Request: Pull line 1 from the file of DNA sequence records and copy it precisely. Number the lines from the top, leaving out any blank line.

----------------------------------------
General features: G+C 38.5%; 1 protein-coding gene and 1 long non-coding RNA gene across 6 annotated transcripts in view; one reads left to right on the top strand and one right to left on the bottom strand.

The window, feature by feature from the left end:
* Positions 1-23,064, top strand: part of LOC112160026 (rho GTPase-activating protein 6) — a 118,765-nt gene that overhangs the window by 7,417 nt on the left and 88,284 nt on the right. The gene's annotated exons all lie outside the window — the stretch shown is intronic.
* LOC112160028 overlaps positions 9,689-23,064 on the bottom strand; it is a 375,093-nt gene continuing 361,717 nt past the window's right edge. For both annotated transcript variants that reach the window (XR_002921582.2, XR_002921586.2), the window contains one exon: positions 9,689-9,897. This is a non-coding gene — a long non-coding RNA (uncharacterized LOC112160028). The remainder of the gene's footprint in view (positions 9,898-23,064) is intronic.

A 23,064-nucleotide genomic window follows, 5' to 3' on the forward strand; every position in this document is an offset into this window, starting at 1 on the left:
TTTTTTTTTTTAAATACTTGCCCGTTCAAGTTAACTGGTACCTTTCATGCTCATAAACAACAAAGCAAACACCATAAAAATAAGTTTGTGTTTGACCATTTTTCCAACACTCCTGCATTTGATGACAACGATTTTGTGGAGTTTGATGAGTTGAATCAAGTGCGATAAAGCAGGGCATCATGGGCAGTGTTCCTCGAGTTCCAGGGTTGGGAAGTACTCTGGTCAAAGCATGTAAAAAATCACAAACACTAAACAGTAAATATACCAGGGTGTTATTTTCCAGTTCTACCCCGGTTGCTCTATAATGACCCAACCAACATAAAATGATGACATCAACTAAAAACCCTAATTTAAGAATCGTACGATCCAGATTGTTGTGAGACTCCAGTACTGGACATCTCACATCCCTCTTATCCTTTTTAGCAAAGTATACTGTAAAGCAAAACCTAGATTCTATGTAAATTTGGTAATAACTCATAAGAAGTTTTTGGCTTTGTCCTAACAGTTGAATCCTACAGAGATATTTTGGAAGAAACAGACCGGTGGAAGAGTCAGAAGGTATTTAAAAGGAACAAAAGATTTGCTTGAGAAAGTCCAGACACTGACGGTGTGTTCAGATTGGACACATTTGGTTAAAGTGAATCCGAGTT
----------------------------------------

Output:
General features: G+C 38.5%; 1 protein-coding gene and 1 long non-coding RNA gene across 6 annotated transcripts in view; one reads left to right on the top strand and one right to left on the bottom strand.